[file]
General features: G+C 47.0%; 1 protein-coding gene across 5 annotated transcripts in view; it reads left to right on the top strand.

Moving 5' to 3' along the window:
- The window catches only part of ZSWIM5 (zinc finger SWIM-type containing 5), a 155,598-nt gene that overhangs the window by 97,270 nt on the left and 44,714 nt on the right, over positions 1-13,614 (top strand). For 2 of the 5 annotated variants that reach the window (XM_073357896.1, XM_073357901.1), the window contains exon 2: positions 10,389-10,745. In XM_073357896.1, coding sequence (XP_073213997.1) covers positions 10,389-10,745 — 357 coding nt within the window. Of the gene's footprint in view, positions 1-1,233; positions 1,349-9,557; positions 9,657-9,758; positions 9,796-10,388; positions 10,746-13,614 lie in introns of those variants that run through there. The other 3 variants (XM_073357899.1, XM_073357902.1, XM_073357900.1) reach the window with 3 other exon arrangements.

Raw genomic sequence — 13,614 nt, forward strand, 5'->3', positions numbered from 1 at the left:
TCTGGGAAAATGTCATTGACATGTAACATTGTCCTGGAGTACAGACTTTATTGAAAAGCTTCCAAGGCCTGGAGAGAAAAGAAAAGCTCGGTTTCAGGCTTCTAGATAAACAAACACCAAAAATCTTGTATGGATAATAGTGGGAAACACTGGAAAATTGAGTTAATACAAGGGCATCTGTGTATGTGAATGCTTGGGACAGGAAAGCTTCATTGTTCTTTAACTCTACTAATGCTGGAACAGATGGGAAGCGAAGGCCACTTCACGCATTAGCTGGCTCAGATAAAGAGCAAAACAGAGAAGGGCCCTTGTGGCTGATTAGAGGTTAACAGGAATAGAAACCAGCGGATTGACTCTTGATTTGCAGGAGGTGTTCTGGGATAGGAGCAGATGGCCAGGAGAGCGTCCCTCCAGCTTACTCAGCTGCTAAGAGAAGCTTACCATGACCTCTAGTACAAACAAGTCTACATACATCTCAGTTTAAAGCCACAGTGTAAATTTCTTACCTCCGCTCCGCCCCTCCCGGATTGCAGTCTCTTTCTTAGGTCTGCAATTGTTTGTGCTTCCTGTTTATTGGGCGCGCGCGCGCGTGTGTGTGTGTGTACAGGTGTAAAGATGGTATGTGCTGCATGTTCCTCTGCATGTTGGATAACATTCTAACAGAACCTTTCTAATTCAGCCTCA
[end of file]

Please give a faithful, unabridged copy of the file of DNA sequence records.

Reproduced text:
General features: G+C 47.0%; 1 protein-coding gene across 5 annotated transcripts in view; it reads left to right on the top strand.

Moving 5' to 3' along the window:
- The window catches only part of ZSWIM5 (zinc finger SWIM-type containing 5), a 155,598-nt gene that overhangs the window by 97,270 nt on the left and 44,714 nt on the right, over positions 1-13,614 (top strand). For 2 of the 5 annotated variants that reach the window (XM_073357896.1, XM_073357901.1), the window contains exon 2: positions 10,389-10,745. In XM_073357896.1, coding sequence (XP_073213997.1) covers positions 10,389-10,745 — 357 coding nt within the window. Of the gene's footprint in view, positions 1-1,233; positions 1,349-9,557; positions 9,657-9,758; positions 9,796-10,388; positions 10,746-13,614 lie in introns of those variants that run through there. The other 3 variants (XM_073357899.1, XM_073357902.1, XM_073357900.1) reach the window with 3 other exon arrangements.

Raw genomic sequence — 13,614 nt, forward strand, 5'->3', positions numbered from 1 at the left:
TCTGGGAAAATGTCATTGACATGTAACATTGTCCTGGAGTACAGACTTTATTGAAAAGCTTCCAAGGCCTGGAGAGAAAAGAAAAGCTCGGTTTCAGGCTTCTAGATAAACAAACACCAAAAATCTTGTATGGATAATAGTGGGAAACACTGGAAAATTGAGTTAATACAAGGGCATCTGTGTATGTGAATGCTTGGGACAGGAAAGCTTCATTGTTCTTTAACTCTACTAATGCTGGAACAGATGGGAAGCGAAGGCCACTTCACGCATTAGCTGGCTCAGATAAAGAGCAAAACAGAGAAGGGCCCTTGTGGCTGATTAGAGGTTAACAGGAATAGAAACCAGCGGATTGACTCTTGATTTGCAGGAGGTGTTCTGGGATAGGAGCAGATGGCCAGGAGAGCGTCCCTCCAGCTTACTCAGCTGCTAAGAGAAGCTTACCATGACCTCTAGTACAAACAAGTCTACATACATCTCAGTTTAAAGCCACAGTGTAAATTTCTTACCTCCGCTCCGCCCCTCCCGGATTGCAGTCTCTTTCTTAGGTCTGCAATTGTTTGTGCTTCCTGTTTATTGGGCGCGCGCGCGCGTGTGTGTGTGTGTACAGGTGTAAAGATGGTATGTGCTGCATGTTCCTCTGCATGTTGGATAACATTCTAACAGAACCTTTCTAATTCAGCCTCA